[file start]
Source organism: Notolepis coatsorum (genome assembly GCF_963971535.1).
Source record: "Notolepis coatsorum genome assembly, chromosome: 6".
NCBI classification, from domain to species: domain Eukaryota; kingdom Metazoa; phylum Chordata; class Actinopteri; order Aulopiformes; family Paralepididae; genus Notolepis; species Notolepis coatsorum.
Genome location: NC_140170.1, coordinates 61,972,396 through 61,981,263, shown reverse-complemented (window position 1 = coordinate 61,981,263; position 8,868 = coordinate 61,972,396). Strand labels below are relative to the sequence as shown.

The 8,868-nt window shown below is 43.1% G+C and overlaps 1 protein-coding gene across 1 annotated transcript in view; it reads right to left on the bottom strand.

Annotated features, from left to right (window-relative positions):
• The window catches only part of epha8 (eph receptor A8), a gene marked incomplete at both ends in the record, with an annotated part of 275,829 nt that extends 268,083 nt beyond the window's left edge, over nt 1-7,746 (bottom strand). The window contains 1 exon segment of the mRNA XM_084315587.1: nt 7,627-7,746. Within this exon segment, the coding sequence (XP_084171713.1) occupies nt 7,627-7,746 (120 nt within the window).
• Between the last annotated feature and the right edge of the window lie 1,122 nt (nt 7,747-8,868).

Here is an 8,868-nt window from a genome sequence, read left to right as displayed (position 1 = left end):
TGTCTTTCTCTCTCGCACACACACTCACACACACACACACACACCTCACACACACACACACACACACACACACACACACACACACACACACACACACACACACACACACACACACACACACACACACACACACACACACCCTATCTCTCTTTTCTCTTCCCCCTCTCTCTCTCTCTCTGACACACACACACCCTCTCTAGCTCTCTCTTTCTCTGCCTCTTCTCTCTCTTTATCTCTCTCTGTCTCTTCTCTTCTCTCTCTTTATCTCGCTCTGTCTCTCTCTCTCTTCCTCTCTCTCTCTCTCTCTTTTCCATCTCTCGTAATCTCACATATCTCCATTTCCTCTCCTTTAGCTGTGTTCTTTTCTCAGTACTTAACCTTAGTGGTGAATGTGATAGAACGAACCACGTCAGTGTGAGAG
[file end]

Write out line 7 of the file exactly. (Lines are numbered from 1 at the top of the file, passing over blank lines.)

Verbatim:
• The window catches only part of epha8 (eph receptor A8), a gene marked incomplete at both ends in the record, with an annotated part of 275,829 nt that extends 268,083 nt beyond the window's left edge, over nt 1-7,746 (bottom strand). The window contains 1 exon segment of the mRNA XM_084315587.1: nt 7,627-7,746. Within this exon segment, the coding sequence (XP_084171713.1) occupies nt 7,627-7,746 (120 nt within the window).